Grimaldi-memorialThe most renowned of English clowns, Joseph Grimaldi rose to the heights of fame in early 19th century London despite a private life characterised by hardships and pain.

Grimaldi was born in Clare Market, London on 18th December, 1778, the son of actor and clown Joseph Giuseppe Grimaldi (known simply as the “Signor”), and Londoner Rebecca Brooker, a dancer who was more than 50 years younger than Grimaldi when she become one of a string of mistresses.

Grimaldi-imageJoe was groomed for the stage by his father from an early age and made his debut at Sadler’s Wells Theatre in late 1780. He was soon also working at Drury Lane Theatre, running between the two to make performances (at the same time, he did attend a theatrical academy in Putney known for educating the children of performers).

Joe’s father died when he was just nine-years-old and he became the family’s main breadwinner and while he was still able to work at both Sadler’s Wells and Drury Lane, his pay was cut after his father’s death meaning the family had to move out of their home in Holborn and into the slum of St Giles where they took lodgings in Great Wild Street.

In 1799, having met three years before, he married Maria Hughes, the eldest daughter of Richard Hughes, the proprietor of Sadler’s Wells Theatre. The newlyweds moved to a home at 37 Penton Street in Pentonville. It was not to be a long-lasting marriage – Maria died during childbirth on 18th October, 1800.

Further hardship was to come soon after when, while performing at Drury Lane Theatre, he accidentally shot himself in his foot and was forced to bed to recover. But there was a silver lining – his mother employed a dancer, Mary Bristow, to look after him during his rehabilitation and they formed a bond which led to them being married on 24th December, 1801.

After recovering from his injury, meanwhile, he had resumed his hectic schedule at London theatres as well as country venues and it was during this period that he redesigned the way in which he painted his face – adopting a white face design still used by many clowns today – and created the iconic clown which he named simply ‘Joey’.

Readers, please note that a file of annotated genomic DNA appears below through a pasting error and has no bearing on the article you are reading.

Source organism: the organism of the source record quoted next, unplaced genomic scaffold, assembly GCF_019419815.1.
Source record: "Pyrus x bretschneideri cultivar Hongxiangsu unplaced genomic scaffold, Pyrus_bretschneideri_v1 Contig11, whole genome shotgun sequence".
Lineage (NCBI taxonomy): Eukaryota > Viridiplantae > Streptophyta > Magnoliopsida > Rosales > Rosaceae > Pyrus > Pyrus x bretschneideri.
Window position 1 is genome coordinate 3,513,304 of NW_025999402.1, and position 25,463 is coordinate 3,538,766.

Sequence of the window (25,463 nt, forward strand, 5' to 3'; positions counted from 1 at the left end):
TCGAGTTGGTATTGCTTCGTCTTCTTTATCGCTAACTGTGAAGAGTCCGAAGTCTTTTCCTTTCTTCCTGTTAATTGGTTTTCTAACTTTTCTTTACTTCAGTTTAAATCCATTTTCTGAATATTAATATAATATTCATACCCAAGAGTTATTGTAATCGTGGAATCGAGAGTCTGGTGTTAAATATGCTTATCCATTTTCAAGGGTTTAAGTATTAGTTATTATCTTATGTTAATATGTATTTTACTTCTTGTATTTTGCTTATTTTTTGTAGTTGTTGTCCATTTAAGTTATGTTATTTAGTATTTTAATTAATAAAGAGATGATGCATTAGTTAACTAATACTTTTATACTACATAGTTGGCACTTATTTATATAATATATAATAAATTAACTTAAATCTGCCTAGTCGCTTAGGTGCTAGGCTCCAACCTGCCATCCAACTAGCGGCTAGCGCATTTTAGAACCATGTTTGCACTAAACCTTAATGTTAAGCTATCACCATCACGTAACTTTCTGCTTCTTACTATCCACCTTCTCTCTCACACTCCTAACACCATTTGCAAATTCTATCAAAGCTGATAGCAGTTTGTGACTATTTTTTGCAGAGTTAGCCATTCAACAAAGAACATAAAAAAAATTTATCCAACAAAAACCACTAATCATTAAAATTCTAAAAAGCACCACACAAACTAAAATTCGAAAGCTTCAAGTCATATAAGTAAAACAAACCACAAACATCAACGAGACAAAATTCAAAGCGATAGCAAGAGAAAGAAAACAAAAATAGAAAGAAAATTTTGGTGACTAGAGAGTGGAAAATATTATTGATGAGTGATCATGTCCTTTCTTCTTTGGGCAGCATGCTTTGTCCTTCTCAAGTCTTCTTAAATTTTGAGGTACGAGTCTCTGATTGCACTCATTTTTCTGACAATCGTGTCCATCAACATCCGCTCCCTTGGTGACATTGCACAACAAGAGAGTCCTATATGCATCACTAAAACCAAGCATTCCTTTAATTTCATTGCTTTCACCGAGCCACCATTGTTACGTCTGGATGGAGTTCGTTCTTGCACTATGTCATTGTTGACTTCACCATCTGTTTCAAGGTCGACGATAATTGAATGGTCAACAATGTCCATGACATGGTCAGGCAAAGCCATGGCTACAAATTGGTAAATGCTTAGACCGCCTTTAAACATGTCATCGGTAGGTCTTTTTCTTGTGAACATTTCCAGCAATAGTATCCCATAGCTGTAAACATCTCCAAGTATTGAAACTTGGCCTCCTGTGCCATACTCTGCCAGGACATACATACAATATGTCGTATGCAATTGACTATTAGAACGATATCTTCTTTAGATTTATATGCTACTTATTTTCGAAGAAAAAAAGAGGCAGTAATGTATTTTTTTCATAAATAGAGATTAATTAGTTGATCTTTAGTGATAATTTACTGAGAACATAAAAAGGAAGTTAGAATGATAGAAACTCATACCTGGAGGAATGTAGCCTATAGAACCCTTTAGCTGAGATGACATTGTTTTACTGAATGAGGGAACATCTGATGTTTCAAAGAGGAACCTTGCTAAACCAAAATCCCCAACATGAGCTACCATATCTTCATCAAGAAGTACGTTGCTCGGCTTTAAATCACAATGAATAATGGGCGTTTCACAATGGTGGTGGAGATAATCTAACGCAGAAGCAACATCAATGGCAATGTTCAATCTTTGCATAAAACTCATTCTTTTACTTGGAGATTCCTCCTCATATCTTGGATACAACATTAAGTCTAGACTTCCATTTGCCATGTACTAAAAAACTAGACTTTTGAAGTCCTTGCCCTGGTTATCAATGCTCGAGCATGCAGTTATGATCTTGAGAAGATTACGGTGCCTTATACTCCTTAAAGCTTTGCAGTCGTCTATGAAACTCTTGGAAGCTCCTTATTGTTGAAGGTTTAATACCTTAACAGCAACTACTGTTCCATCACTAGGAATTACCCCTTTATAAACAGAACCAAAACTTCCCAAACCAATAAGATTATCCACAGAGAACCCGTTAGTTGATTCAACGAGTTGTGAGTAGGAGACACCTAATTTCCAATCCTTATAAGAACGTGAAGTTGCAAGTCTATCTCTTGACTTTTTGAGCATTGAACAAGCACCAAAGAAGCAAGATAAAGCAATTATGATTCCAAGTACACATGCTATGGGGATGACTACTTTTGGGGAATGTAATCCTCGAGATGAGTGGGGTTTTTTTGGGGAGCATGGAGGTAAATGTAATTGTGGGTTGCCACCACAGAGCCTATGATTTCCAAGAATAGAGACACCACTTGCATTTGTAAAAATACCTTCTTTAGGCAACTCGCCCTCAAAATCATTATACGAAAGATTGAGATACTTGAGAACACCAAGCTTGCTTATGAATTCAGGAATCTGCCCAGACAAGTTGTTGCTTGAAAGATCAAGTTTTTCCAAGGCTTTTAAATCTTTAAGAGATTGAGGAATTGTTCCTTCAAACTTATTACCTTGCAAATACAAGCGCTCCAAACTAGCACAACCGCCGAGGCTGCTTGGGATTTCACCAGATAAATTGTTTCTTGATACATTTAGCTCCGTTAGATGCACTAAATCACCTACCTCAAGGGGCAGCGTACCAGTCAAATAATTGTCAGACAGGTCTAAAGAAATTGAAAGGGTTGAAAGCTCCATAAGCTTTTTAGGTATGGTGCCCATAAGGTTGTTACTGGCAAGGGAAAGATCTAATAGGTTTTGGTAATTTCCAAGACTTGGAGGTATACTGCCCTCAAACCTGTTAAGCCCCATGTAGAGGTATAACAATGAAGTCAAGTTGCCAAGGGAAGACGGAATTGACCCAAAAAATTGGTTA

In 1802, his only child was born – Joseph Samuel, known simply as ‘JS’ – and from the age of 18 months, he was introduced to the theatre, making his own acting debut at Sadler’s Wells in 1814.

In 1806, Joe played what is arguably his most famous roles – as both Bugle and the Clown in Thomas Dibdin’s Harlequin and Mother Goose, which opened at the Covent Garden Theatre on 29th December, 1806, and ran for the next two years.

Financial need saw him continue to take on roles in London and elsewhere but finally, in 1823, ill health – the consequence of his many years of physically abusing his body for his act – forced him into retirement. In 1828, two farewell benefit performances were held in which he had a limited role, his last was at Drury Lane on 27th June.

The last years of his life were marked with tragedy – relations which his son were strained (and they spent years estranged) before JS died on 11th December, 1832, at just the age of 30 while his wife died in 1834.

Grimaldi spent the last years of his life living alone in Southampton Street, Islington, before he was found dead in his bed by his housekeeper on 1st June, 1837. He was buried in St James’s churchyard, Pentonville, on 5th June, 1837 – the area is now Joseph Grimaldi Park and features, as well as his grave, a coffin-shaped memorial (pictured, top) that plays musical notes when danced upon (it’s apparently possible to play his signature song, Hot Codlins when “dancing upon his grave”).

Described as being the pre-eminent entertainer of his day, Grimaldi is credited with transforming the role of the Clown in pantomime and ushering in a whole new era in the art of clowning. His legacy – still remembered by clowns everywhere – received a boost when after his death, Charles Dickens edited his memoirs in 1838.

He is remembered in an annual service held on the first Sunday in February every year in Holy Trinity Church, Hackney (the Sunday just past), an event which is attended by clowns in full get-up.

For a detailed look at the life of Grimaldi, see Andrew McConnell Stott’s The Pantomime Life of Joseph Grimaldi: Laughter, Madness and the Story of Britain’s Greatest Comedian.